Preventing a Lost School Year

Building trust is a major theme of Stand for Children’s free, new guidebook, Preventing a Lost School Year, which was created to help district leaders plan for academic and social-emotional learning in the coming school year. The 2019-2020 school year was severely disrupted by the COVID-19 pandemic and, without the right preparation and intervention, the Read more about Preventing a Lost School Year[…]

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Changing How Schools Draw Up Their Schedules Can Make Classes More Equitable Next Fall

Writing for The 74, Adam Pisoni explores ways that scheduling for the return after COVID can make schooling more equitable. Excerpts from the piece appear below: As educators across the country struggle to wrap up the current COVID-ravaged school year, administrators and schedulers are hard at work determining what the 2020-21 school day will look Read more about Changing How Schools Draw Up Their Schedules Can Make Classes More Equitable Next Fall[…]

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Half-Time High School May be Just What Students Need

Writing for the Fordham Institute, Michael Petrilli explains the opportunity we have to explore the benefits of a high school schedule that looks more like a college model. Excerpts from the piece appear below: While there’s much to rue about what the pandemic has taken away, it’s possible to glimpse a future in which technology Read more about Half-Time High School May be Just What Students Need[…]

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What Post-Covid Schools Could Look Like-Starting This Fall

Writing for Future Ed, Karen Hawley Miles envisions a future for public schooling that makes the most of current flexibilities. Excerpts from the piece appear below: Let’s not repeat the mistakes the education sector made in responding to the last major disruption of the education system. In the wake of the 2008 recession, many school Read more about What Post-Covid Schools Could Look Like-Starting This Fall[…]

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The Return: How Should Education Leaders Prepare for Reentry and Beyond?

The Johns Hopkins Institute for Education Policy and Chiefs for Change released a report that outlines relevant research and provides key recommendations for reopening K-12 schools when public health officials deem it is safe to do so. A bipartisan network of state and district education leaders, Chiefs for Change, turned to the Institute for its Read more about The Return: How Should Education Leaders Prepare for Reentry and Beyond?[…]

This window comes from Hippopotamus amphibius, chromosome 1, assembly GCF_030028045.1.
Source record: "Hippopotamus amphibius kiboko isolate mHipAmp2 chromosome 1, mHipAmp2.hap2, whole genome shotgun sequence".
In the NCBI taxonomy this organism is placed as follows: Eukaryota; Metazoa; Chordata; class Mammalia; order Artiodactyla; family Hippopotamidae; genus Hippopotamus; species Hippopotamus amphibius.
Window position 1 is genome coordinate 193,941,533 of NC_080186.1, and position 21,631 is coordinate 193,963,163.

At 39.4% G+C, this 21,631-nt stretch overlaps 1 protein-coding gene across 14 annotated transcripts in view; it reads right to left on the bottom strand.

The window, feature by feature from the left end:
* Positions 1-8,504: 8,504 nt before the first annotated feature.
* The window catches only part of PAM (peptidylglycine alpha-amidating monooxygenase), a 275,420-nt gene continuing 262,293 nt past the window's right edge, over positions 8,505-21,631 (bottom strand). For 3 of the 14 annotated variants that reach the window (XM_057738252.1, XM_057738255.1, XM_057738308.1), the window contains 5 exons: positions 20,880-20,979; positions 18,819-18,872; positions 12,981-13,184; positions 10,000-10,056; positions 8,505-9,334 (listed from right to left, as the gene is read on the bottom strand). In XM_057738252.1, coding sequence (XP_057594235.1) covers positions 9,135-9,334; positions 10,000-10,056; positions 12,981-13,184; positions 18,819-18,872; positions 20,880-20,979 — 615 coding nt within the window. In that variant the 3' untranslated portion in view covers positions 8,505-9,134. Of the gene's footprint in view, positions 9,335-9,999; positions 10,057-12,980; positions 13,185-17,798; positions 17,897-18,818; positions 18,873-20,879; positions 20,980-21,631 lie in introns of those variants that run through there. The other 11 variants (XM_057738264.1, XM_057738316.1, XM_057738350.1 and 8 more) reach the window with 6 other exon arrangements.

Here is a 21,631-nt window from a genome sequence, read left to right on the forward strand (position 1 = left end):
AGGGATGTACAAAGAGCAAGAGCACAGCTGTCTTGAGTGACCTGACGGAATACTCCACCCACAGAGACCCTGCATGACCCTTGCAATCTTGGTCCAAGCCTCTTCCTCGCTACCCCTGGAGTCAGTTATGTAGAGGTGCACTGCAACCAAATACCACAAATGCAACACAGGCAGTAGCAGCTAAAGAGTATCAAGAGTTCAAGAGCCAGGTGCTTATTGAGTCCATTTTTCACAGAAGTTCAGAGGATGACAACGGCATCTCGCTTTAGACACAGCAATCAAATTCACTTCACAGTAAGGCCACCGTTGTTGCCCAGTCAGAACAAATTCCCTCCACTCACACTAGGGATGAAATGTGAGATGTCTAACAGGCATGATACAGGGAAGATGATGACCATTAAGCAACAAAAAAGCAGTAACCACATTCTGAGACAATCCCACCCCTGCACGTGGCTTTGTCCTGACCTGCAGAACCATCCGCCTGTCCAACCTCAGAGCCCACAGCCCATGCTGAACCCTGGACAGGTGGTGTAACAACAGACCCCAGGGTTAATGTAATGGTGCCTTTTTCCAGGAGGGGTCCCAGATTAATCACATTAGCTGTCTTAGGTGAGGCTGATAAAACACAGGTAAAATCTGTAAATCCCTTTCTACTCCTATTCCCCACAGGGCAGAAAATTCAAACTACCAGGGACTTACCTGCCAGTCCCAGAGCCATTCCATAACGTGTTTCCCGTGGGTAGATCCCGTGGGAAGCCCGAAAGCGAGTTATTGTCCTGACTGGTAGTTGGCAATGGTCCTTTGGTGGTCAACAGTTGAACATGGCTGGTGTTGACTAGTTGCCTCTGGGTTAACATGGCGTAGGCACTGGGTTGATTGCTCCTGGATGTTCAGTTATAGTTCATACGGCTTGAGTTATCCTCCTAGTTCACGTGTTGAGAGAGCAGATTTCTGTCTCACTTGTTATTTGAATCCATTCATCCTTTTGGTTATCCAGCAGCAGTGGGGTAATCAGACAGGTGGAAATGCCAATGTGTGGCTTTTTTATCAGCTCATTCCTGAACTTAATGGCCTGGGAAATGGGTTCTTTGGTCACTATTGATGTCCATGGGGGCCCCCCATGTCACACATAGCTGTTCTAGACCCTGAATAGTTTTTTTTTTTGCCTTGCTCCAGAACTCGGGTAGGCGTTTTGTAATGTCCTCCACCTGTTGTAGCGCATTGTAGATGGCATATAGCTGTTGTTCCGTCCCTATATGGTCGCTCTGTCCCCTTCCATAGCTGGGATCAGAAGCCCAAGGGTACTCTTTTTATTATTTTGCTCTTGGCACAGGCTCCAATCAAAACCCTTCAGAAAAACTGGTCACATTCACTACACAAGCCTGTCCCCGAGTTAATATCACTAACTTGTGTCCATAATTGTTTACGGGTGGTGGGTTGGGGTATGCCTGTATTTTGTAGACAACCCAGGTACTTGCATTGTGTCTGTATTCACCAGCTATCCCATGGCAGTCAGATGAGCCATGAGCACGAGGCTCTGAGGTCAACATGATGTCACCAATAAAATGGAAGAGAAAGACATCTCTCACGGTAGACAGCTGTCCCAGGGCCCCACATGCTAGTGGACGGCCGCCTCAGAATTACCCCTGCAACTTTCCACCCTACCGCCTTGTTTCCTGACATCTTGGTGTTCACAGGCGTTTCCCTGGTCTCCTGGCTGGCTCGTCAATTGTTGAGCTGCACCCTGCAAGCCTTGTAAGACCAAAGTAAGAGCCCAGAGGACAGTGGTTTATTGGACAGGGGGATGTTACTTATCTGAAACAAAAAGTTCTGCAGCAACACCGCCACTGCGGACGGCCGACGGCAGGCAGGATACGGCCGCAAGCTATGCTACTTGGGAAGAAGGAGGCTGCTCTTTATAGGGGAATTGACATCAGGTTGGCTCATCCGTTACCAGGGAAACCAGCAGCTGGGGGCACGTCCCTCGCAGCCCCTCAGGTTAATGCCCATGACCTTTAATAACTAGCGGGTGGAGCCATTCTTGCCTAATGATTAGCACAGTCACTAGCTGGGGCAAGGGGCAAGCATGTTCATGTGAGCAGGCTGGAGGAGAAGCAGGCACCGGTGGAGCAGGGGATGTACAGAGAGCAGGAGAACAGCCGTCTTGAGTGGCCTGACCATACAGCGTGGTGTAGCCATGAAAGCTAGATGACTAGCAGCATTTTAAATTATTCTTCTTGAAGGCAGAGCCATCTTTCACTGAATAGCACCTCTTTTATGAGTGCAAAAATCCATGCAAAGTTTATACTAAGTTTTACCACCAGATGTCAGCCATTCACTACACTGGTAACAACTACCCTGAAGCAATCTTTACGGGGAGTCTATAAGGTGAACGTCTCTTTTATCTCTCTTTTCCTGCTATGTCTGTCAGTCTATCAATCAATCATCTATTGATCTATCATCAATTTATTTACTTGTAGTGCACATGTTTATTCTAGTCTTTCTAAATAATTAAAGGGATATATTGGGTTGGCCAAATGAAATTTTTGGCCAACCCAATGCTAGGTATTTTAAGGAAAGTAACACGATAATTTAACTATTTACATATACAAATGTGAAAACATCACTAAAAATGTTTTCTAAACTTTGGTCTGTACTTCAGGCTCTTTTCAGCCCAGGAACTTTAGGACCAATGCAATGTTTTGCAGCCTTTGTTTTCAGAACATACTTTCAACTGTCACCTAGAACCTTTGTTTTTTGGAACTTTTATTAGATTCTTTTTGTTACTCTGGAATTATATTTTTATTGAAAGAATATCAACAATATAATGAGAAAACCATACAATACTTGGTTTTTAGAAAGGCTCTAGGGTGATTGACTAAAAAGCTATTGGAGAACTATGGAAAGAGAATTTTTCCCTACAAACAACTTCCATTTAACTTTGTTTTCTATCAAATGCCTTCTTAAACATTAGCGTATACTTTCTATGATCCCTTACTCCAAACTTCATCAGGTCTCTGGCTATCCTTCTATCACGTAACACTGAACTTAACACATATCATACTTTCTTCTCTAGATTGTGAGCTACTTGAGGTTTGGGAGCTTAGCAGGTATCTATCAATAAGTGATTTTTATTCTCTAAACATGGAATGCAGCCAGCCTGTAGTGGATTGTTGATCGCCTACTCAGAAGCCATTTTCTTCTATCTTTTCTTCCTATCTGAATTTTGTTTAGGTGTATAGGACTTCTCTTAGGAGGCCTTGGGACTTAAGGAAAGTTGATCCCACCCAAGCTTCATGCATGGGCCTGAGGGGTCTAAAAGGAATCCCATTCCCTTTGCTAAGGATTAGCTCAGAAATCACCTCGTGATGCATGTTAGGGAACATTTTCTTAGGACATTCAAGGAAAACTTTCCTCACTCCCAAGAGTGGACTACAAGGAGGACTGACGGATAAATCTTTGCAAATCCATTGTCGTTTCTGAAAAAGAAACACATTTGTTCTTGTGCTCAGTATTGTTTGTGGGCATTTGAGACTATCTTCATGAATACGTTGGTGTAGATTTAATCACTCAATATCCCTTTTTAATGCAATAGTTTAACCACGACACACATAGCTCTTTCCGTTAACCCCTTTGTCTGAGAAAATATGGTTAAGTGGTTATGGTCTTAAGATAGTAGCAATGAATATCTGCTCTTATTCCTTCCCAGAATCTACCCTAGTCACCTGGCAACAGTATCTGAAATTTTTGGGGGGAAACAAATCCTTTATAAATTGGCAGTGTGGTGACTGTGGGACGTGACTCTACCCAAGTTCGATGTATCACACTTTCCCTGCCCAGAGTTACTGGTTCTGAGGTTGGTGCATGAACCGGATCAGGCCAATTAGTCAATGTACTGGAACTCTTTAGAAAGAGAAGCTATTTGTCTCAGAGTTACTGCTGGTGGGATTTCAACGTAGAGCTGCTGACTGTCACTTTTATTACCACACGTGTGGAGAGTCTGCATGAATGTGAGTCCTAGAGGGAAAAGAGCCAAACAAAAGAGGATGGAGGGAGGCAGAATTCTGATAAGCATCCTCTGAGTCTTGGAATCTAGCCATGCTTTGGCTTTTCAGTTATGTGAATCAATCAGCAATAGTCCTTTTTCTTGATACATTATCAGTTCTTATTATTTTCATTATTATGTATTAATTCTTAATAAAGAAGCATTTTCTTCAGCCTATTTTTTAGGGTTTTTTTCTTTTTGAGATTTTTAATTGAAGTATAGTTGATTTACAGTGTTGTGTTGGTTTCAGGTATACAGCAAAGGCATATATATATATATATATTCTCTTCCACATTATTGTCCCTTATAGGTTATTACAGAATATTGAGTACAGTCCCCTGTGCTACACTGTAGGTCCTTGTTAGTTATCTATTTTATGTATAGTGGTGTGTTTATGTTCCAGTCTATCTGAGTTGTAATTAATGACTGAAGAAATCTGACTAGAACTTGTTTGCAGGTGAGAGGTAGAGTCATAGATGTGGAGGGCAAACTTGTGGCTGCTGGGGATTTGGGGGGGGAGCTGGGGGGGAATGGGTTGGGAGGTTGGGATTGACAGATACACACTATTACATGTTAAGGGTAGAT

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A Blueprint for Back to School

Writing for AEI, John Bailey and Frederick Hess, in collaboration with a group of former state education chiefs, federal policymakers, district superintendents, and charter school network leaders, have released a blueprint for how to address the challenges that lie ahead in reopening America’s schools. The authors deliberately decided to work with mostly former—rather than current— Read more about A Blueprint for Back to School[…]

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Finding Time for Collaborative Planning

In Igniting the Learning Engine: How school systems accelerate teacher effectiveness and student growth through Connected Professional Learning (which we blogged about here: http://www.coreeducationllc.com/blog2/igniting-learning-engine/), authors profiled four school systems that, with an intensive focus on improving the quality of instruction through professional learning, have seen above-average results with a relatively high-need student population. Making the Read more about Finding Time for Collaborative Planning[…]

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For School Improvement, Demographics Aren’t Destiny

Karin Chenoweth of Education Week recently wrote about lessons learned from schools with “unexpected” success. Excerpts of the article appear below: Educators in unexpected schools change the fundamental way schools have traditionally been organized. Back in 2000, Harvard researcher Richard Elmore argued that because teaching has primarily been an isolated, autonomous, and idiosyncratic practice, school Read more about For School Improvement, Demographics Aren’t Destiny[…]

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In Case You Missed It!

April Issue Brief: Scheduling for Success

Time is one of the resources most valuable to educators, but school schedules do not always allocate time to the activities that our schools purport to value most. Schedules can be better designed to foster planning and collaboration, flexible instructional blocks to differentiate content to student need, and opportunities for small group instruction and student-directed Read more about April Issue Brief: Scheduling for Success[…]

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